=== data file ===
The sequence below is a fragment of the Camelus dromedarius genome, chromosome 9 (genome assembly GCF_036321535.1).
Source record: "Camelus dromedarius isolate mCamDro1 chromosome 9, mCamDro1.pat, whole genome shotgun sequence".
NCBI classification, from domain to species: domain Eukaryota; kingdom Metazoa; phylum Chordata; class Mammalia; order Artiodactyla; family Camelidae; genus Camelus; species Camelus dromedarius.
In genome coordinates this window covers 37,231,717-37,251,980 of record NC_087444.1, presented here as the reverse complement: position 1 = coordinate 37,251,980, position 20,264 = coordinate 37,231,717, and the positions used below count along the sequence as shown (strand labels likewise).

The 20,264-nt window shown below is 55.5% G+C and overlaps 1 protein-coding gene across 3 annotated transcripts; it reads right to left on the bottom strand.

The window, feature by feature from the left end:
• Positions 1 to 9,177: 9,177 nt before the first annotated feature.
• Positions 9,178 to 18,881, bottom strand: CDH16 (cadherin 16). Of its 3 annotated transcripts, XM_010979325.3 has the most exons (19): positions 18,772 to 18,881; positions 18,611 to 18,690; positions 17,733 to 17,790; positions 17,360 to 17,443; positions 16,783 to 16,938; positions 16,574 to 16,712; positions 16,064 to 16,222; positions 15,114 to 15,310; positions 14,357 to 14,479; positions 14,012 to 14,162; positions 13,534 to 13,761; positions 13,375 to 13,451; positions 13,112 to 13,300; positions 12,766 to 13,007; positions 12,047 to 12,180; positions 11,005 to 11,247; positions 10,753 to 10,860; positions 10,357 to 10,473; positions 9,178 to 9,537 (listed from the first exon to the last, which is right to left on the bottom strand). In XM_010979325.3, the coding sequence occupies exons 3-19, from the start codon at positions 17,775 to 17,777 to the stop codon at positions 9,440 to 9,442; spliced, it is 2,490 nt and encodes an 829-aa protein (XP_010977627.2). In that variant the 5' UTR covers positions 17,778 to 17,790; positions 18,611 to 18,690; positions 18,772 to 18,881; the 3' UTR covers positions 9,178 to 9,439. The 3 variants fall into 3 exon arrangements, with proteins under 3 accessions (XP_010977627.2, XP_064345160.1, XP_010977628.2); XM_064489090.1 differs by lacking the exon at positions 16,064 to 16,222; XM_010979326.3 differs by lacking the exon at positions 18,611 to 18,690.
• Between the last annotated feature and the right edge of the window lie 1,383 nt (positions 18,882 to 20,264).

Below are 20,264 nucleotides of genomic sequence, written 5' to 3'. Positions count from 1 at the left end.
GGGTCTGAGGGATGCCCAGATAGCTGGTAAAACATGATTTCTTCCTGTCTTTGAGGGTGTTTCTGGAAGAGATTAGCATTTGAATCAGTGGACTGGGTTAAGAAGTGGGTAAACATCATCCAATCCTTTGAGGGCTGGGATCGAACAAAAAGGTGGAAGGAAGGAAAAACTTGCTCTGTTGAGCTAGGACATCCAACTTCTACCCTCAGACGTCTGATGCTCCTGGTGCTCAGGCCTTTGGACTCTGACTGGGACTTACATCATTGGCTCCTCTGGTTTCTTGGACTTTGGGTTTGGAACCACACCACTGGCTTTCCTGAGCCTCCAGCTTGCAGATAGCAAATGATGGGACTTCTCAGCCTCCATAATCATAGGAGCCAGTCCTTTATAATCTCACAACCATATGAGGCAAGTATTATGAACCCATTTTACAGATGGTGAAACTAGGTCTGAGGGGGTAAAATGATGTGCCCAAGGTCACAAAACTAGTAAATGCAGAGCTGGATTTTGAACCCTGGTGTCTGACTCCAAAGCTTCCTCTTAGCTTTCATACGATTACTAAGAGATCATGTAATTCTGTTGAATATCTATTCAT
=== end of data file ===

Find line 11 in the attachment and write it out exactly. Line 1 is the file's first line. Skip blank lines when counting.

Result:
GGGTCTGAGGGATGCCCAGATAGCTGGTAAAACATGATTTCTTCCTGTCTTTGAGGGTGTTTCTGGAAGAGATTAGCATTTGAATCAGTGGACTGGGTTAAGAAGTGGGTAAACATCATCCAATCCTTTGAGGGCTGGGATCGAACAAAAAGGTGGAAGGAAGGAAAAACTTGCTCTGTTGAGCTAGGACATCCAACTTCTACCCTCAGACGTCTGATGCTCCTGGTGCTCAGGCCTTTGGACTCTGACTGGGACTTACATCATTGGCTCCTCTGGTTTCTTGGACTTTGGGTTTGGAACCACACCACTGGCTTTCCTGAGCCTCCAGCTTGCAGATAGCAAATGATGGGACTTCTCAGCCTCCATAATCATAGGAGCCAGTCCTTTATAATCTCACAACCATATGAGGCAAGTATTATGAACCCATTTTACAGATGGTGAAACTAGGTCTGAGGGGGTAAAATGATGTGCCCAAGGTCACAAAACTAGTAAATGCAGAGCTGGATTTTGAACCCTGGTGTCTGACTCCAAAGCTTCCTCTTAGCTTTCATACGATTACTAAGAGATCATGTAATTCTGTTGAATATCTATTCAT